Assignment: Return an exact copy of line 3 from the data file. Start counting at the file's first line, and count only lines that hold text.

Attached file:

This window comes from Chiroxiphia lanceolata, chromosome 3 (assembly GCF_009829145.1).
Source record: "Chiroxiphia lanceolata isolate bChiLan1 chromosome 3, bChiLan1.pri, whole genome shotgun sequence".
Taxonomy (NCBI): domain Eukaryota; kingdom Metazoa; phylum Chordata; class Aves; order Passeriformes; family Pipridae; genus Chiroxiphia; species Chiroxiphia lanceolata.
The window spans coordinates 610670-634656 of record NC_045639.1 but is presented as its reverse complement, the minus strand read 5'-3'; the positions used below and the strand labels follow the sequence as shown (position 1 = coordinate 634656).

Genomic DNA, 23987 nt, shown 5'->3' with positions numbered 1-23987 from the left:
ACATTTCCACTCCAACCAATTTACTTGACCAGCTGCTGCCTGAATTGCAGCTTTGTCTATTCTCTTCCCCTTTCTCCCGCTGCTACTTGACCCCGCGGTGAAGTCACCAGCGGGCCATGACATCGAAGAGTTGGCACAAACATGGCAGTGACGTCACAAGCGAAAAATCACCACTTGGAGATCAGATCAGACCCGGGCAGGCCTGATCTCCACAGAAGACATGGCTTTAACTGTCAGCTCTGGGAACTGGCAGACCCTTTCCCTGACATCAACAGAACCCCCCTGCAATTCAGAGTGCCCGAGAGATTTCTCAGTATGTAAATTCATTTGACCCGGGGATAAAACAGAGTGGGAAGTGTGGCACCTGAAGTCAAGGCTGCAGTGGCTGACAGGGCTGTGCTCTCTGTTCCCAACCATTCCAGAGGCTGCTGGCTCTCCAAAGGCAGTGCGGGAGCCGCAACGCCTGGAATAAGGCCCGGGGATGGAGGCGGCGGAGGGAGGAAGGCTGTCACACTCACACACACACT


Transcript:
Taxonomy (NCBI): domain Eukaryota; kingdom Metazoa; phylum Chordata; class Aves; order Passeriformes; family Pipridae; genus Chiroxiphia; species Chiroxiphia lanceolata.